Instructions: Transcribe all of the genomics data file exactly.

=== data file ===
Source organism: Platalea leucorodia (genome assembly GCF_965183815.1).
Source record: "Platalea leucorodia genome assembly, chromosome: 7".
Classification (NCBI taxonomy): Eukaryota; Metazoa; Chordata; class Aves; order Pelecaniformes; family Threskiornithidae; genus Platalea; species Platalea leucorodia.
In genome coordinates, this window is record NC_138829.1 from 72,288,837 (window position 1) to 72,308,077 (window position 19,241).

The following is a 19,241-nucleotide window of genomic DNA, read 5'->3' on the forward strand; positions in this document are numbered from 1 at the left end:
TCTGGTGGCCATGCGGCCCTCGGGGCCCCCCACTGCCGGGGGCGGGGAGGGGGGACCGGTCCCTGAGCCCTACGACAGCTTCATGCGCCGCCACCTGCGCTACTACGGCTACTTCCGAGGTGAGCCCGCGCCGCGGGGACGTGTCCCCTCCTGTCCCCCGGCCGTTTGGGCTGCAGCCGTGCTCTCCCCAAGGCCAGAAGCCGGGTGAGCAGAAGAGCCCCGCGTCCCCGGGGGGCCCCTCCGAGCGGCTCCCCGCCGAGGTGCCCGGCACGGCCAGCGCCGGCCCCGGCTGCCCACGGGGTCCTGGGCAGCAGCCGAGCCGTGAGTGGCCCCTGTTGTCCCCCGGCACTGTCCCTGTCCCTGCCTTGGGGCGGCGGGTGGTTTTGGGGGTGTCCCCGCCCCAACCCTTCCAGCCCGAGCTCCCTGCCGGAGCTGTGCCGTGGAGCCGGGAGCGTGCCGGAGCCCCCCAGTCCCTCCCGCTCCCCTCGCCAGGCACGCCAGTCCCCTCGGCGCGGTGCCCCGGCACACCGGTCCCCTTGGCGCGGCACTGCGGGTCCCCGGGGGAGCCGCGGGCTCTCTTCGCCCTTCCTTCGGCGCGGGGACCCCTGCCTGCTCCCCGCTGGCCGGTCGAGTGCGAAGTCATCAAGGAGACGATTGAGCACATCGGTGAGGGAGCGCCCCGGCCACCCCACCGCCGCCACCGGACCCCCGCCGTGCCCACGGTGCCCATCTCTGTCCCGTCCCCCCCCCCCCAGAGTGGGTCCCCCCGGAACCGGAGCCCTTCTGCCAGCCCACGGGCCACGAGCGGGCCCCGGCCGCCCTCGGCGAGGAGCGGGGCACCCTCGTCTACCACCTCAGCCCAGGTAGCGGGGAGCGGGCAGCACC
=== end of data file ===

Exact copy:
Source organism: Platalea leucorodia (genome assembly GCF_965183815.1).
Source record: "Platalea leucorodia genome assembly, chromosome: 7".
Classification (NCBI taxonomy): Eukaryota; Metazoa; Chordata; class Aves; order Pelecaniformes; family Threskiornithidae; genus Platalea; species Platalea leucorodia.
In genome coordinates, this window is record NC_138829.1 from 72,288,837 (window position 1) to 72,308,077 (window position 19,241).

The following is a 19,241-nucleotide window of genomic DNA, read 5'->3' on the forward strand; positions in this document are numbered from 1 at the left end:
TCTGGTGGCCATGCGGCCCTCGGGGCCCCCCACTGCCGGGGGCGGGGAGGGGGGACCGGTCCCTGAGCCCTACGACAGCTTCATGCGCCGCCACCTGCGCTACTACGGCTACTTCCGAGGTGAGCCCGCGCCGCGGGGACGTGTCCCCTCCTGTCCCCCGGCCGTTTGGGCTGCAGCCGTGCTCTCCCCAAGGCCAGAAGCCGGGTGAGCAGAAGAGCCCCGCGTCCCCGGGGGGCCCCTCCGAGCGGCTCCCCGCCGAGGTGCCCGGCACGGCCAGCGCCGGCCCCGGCTGCCCACGGGGTCCTGGGCAGCAGCCGAGCCGTGAGTGGCCCCTGTTGTCCCCCGGCACTGTCCCTGTCCCTGCCTTGGGGCGGCGGGTGGTTTTGGGGGTGTCCCCGCCCCAACCCTTCCAGCCCGAGCTCCCTGCCGGAGCTGTGCCGTGGAGCCGGGAGCGTGCCGGAGCCCCCCAGTCCCTCCCGCTCCCCTCGCCAGGCACGCCAGTCCCCTCGGCGCGGTGCCCCGGCACACCGGTCCCCTTGGCGCGGCACTGCGGGTCCCCGGGGGAGCCGCGGGCTCTCTTCGCCCTTCCTTCGGCGCGGGGACCCCTGCCTGCTCCCCGCTGGCCGGTCGAGTGCGAAGTCATCAAGGAGACGATTGAGCACATCGGTGAGGGAGCGCCCCGGCCACCCCACCGCCGCCACCGGACCCCCGCCGTGCCCACGGTGCCCATCTCTGTCCCGTCCCCCCCCCCCCAGAGTGGGTCCCCCCGGAACCGGAGCCCTTCTGCCAGCCCACGGGCCACGAGCGGGCCCCGGCCGCCCTCGGCGAGGAGCGGGGCACCCTCGTCTACCACCTCAGCCCAGGTAGCGGGGAGCGGGCAGCACC